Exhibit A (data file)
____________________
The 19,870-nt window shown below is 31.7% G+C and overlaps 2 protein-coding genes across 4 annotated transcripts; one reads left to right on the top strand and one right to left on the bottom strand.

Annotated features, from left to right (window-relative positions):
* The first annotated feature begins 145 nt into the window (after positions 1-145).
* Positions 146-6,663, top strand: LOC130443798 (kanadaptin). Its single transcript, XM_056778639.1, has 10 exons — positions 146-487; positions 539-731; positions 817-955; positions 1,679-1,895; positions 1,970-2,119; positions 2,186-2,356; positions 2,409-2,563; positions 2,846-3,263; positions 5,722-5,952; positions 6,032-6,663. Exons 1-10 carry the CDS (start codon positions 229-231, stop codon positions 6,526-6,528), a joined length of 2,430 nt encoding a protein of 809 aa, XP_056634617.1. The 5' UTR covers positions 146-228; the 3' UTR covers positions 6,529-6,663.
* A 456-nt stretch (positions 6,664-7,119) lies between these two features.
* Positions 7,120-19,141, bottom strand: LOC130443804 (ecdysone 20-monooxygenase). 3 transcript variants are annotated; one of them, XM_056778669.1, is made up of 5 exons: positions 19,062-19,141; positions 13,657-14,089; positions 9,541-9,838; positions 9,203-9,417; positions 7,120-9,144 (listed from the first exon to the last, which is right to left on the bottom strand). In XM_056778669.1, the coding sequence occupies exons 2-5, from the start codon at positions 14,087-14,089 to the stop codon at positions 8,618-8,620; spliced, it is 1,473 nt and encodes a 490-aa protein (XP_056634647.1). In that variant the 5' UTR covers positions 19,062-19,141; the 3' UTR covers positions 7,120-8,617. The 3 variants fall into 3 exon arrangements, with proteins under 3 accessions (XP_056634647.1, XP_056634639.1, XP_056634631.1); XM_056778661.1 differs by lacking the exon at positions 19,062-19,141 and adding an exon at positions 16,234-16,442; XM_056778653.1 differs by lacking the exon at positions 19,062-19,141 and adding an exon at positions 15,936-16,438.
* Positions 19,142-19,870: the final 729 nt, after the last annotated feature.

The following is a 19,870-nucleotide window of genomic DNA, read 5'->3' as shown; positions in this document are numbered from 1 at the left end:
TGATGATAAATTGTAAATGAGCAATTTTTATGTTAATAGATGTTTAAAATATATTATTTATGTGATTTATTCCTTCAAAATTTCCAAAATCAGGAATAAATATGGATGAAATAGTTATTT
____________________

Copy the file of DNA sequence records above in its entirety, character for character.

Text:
The 19,870-nt window shown below is 31.7% G+C and overlaps 2 protein-coding genes across 4 annotated transcripts; one reads left to right on the top strand and one right to left on the bottom strand.

Annotated features, from left to right (window-relative positions):
* The first annotated feature begins 145 nt into the window (after positions 1-145).
* Positions 146-6,663, top strand: LOC130443798 (kanadaptin). Its single transcript, XM_056778639.1, has 10 exons — positions 146-487; positions 539-731; positions 817-955; positions 1,679-1,895; positions 1,970-2,119; positions 2,186-2,356; positions 2,409-2,563; positions 2,846-3,263; positions 5,722-5,952; positions 6,032-6,663. Exons 1-10 carry the CDS (start codon positions 229-231, stop codon positions 6,526-6,528), a joined length of 2,430 nt encoding a protein of 809 aa, XP_056634617.1. The 5' UTR covers positions 146-228; the 3' UTR covers positions 6,529-6,663.
* A 456-nt stretch (positions 6,664-7,119) lies between these two features.
* Positions 7,120-19,141, bottom strand: LOC130443804 (ecdysone 20-monooxygenase). 3 transcript variants are annotated; one of them, XM_056778669.1, is made up of 5 exons: positions 19,062-19,141; positions 13,657-14,089; positions 9,541-9,838; positions 9,203-9,417; positions 7,120-9,144 (listed from the first exon to the last, which is right to left on the bottom strand). In XM_056778669.1, the coding sequence occupies exons 2-5, from the start codon at positions 14,087-14,089 to the stop codon at positions 8,618-8,620; spliced, it is 1,473 nt and encodes a 490-aa protein (XP_056634647.1). In that variant the 5' UTR covers positions 19,062-19,141; the 3' UTR covers positions 7,120-8,617. The 3 variants fall into 3 exon arrangements, with proteins under 3 accessions (XP_056634647.1, XP_056634639.1, XP_056634631.1); XM_056778661.1 differs by lacking the exon at positions 19,062-19,141 and adding an exon at positions 16,234-16,442; XM_056778653.1 differs by lacking the exon at positions 19,062-19,141 and adding an exon at positions 15,936-16,438.
* Positions 19,142-19,870: the final 729 nt, after the last annotated feature.

The following is a 19,870-nucleotide window of genomic DNA, read 5'->3' as shown; positions in this document are numbered from 1 at the left end:
TGATGATAAATTGTAAATGAGCAATTTTTATGTTAATAGATGTTTAAAATATATTATTTATGTGATTTATTCCTTCAAAATTTCCAAAATCAGGAATAAATATGGATGAAATAGTTATTT